Clemson University

Colloquium: Dr. Kate Alexander, Northwestern University

Cosmic Extremes

- Time-Domain Astronomy in a Multi-Messenger World -

Abstract:  Time-domain astrophysics provides a unique opportunity to study the most extreme physical processes in the Universe, including the deaths of massive stars, the destruction and creation of compact objects like neutron stars and black holes, and the tidal disruption of stars by supermassive black holes (SMBHs). I will discuss recent results that reveal the formation and structure of relativistic jets and outflows in the most extreme classes of astrophysical transients, including gamma-ray bursts (GRBs) and tidal disruption events (TDEs). I will show that radio data provide the best constraints on the density of the surrounding medium, probing models of SMBH growth and accretion (TDEs) and stellar evolution models (GRBs). Finally, I will briefly discuss the bright future of time-domain astrophysics. With the pioneering detections of gravitational waves, astronomers and physicists have gained a new, complementary tool to study compact object mergers, with important implications for fields as wide-ranging as general relativity, nuclear physics, shocks and cosmology. Collaboration with LIGO and its successor gravitational wave observatories will enable precision constraints on merger physics, while upcoming surveys like LSST will provide the first large samples of rare, relativistic events and move transient science into the statistical realm. Simultaneously, new radio interferometers like the ngVLA and the Square Kilometer Array are poised to transform radio astronomy, revealing the radio sky in unprecedented depth and leading to the discovery of relativistic transient populations in the radio band.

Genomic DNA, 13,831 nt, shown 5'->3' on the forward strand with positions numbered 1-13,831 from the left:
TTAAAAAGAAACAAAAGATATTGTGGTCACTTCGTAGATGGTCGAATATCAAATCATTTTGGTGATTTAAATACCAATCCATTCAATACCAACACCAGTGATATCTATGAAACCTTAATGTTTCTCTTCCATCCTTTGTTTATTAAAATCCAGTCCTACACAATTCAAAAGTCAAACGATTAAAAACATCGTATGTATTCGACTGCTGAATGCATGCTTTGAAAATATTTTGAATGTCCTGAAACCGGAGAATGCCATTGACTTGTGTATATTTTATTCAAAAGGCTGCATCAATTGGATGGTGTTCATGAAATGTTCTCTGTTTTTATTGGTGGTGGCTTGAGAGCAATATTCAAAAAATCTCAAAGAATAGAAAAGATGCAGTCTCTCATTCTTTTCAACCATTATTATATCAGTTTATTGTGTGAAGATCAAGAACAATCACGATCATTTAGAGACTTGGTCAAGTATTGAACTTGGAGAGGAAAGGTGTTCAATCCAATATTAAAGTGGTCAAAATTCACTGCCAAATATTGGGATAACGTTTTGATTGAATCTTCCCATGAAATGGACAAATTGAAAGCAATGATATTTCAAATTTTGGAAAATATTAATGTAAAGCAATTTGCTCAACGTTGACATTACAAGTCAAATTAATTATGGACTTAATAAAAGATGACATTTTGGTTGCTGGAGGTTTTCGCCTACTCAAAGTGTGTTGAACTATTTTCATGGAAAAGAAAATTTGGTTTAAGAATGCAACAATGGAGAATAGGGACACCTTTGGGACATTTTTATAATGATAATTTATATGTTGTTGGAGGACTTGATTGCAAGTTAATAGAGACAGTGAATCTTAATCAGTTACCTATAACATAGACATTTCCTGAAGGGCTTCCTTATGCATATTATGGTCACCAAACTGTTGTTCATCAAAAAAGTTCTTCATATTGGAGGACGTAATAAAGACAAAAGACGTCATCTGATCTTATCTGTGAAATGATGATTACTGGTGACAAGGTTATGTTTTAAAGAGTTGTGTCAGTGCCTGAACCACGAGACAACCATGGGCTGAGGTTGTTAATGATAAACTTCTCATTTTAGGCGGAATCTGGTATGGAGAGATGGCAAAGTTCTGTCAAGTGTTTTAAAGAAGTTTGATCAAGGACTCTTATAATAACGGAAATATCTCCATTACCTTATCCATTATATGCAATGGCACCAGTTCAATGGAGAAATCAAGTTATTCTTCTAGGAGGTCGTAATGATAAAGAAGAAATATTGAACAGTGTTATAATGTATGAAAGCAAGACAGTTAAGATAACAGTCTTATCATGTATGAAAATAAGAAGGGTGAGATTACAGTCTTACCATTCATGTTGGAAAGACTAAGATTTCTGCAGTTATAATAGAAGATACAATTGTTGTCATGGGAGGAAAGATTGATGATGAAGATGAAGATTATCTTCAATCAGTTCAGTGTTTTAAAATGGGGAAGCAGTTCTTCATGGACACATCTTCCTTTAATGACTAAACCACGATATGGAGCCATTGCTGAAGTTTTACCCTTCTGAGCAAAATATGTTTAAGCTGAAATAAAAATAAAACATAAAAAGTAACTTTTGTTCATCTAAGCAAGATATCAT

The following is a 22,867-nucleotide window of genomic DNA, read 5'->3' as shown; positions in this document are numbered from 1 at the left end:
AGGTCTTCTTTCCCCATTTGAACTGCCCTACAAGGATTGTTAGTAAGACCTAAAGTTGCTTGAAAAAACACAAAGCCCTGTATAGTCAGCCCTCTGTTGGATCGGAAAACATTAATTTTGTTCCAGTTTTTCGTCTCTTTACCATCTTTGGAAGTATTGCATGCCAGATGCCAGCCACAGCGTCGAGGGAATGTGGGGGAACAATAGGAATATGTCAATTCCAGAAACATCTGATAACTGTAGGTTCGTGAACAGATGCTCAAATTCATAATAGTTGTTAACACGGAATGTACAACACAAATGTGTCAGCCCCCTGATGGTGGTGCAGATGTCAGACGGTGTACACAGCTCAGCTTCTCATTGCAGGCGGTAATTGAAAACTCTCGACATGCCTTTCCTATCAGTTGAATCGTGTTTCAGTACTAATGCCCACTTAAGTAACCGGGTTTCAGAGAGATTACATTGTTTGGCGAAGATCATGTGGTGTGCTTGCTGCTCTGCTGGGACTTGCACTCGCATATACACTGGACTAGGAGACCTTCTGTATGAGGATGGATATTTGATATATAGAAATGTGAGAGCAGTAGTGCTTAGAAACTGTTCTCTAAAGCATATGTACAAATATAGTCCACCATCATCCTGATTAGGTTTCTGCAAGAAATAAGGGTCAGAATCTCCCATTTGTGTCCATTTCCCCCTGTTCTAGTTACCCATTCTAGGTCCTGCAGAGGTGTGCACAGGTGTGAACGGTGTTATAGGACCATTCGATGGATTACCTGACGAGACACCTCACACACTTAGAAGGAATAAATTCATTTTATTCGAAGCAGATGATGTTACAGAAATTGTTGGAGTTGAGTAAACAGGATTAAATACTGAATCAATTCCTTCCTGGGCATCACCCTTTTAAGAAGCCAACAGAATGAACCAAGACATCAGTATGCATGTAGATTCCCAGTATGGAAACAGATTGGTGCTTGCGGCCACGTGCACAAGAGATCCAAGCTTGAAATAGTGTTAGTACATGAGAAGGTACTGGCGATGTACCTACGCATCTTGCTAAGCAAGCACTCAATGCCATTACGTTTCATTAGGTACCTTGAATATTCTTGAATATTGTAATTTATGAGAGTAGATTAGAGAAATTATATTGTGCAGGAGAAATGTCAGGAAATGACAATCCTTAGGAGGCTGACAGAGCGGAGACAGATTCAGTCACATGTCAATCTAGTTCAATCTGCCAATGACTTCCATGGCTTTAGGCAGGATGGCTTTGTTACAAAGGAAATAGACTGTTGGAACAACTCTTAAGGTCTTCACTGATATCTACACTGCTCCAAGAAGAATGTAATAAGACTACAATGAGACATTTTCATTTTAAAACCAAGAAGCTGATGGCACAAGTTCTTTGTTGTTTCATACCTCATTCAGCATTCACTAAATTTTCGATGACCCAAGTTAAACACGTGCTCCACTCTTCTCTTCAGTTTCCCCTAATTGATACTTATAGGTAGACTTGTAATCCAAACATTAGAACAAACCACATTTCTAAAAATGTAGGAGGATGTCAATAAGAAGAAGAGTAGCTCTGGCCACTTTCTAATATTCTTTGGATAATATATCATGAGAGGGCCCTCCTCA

Bio:  Dr. Alexander is a NASA Hubble Fellowship Program Einstein Postdoctoral Fellow at Northwestern University. Her research focuses on extreme events in the cosmos: stellar explosions, neutron star mergers, and transient accretion episodes onto supermassive black holes resulting from the tidal disruption of stars. She received her Ph.D. in Astronomy & Astrophysics from Harvard University in 2018, where she was a NSF Graduate Research Fellow. Previously, she received a Sc.B. in physics from Brown University in 2012.


Refreshments will be served afterwards in the PandA Café.

Thursday, October 31, 2019 at 4:00pm to 5:00pm

Kinard Laboratory of Physics, G01 Kinard Lab
140 Delta Epsilon Ct., Clemson, SC 29634, USA

Event Type

Lectures / Seminars / Speakers


College of Science, Physics and Astronomy

Target Audience

Students, Faculty, Undergraduate, Graduate

Contact Name:

Amanda Ellenburg

Contact Phone:


Contact Email:


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